Politics and the Passions, 1500-1850

Politics and the Passions, 1500-1850

Politics and the Passions, 1500-1850

Politics and the Passions, 1500-1850

Excerpt

In recent years there has been a renaissance of interest in the passions in interdisciplinary work in the humanities and social sciences. Scholars have directed their attention to the passions as vehicles of knowledge, as attributes of aesthetic experience, as labile affects or shifting currents that contribute to political upheaval or religious self-sacrifice. The reasons for this affective reorientation are multiple. We might think of it as a reaction to the linguistic turn or the deconstruction of the subject. We might instead think of it as the logical consequence of the focus on tropes and figures: themselves, as ancient rhetoricians tells us, the best means of representing the swerve of affect away from pure cognition, as well as the best means of stirring up the passions of the audience. We might think of the recourse to the passions as a consequence of the interest in the body and the body politic across a variety of disciplines. But there are also less academic reasons for the renewed interest in the passions. At a time when a rhetoric of “terror” is a central feature of our common political life, when political ideologies on the right and left vie to characterize themselves as “compassionate,” and when religious passions lead to shocking acts of violence, it is worth reexamining the history of Western reflection on politics and the passions.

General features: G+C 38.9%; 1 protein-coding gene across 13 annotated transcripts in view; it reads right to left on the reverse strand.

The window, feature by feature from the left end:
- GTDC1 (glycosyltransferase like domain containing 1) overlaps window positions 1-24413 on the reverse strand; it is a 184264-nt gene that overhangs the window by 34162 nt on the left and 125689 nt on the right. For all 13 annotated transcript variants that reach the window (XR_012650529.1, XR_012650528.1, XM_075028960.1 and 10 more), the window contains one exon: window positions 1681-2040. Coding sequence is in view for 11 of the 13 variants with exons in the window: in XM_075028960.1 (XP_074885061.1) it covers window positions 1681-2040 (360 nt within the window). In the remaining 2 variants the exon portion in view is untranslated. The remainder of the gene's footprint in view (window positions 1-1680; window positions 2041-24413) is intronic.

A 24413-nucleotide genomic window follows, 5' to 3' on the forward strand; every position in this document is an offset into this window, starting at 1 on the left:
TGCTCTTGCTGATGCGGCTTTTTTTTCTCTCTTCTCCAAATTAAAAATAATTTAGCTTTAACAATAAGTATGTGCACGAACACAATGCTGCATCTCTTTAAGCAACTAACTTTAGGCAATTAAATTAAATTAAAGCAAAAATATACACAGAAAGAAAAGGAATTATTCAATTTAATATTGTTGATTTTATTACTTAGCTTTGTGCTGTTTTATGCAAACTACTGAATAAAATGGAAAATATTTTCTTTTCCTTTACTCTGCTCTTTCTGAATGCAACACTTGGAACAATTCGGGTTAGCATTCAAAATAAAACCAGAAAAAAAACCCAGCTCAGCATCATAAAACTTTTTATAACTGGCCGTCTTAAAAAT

This volume begins with the early modern period and concludes with Bentham. It focuses in particular on the new theories of human motivation, the new calculus of passion and interest, that emerged as a result of the social, political, and religious changes that facilitated the transition from feudalism to capitalism. It is arguable, of course, that the passions have always played an important role in Western reflection on politics. Beginning with Plato and Aristotle, philosophers, political theorists, and literary critics have devoted considerable attention to the role of the passions in shaping human knowledge and experience, both individual and collective. At the same time, however, scholars as diverse as Norbert Elias, Albert Hirschman, and Max Horkheimer have argued that the early modern period signals a shift in the conceptualization of the passions, specifically in relation to the political sphere. This volume proceeds from this argument. In the following pages, we briefly set out a framework for . . .

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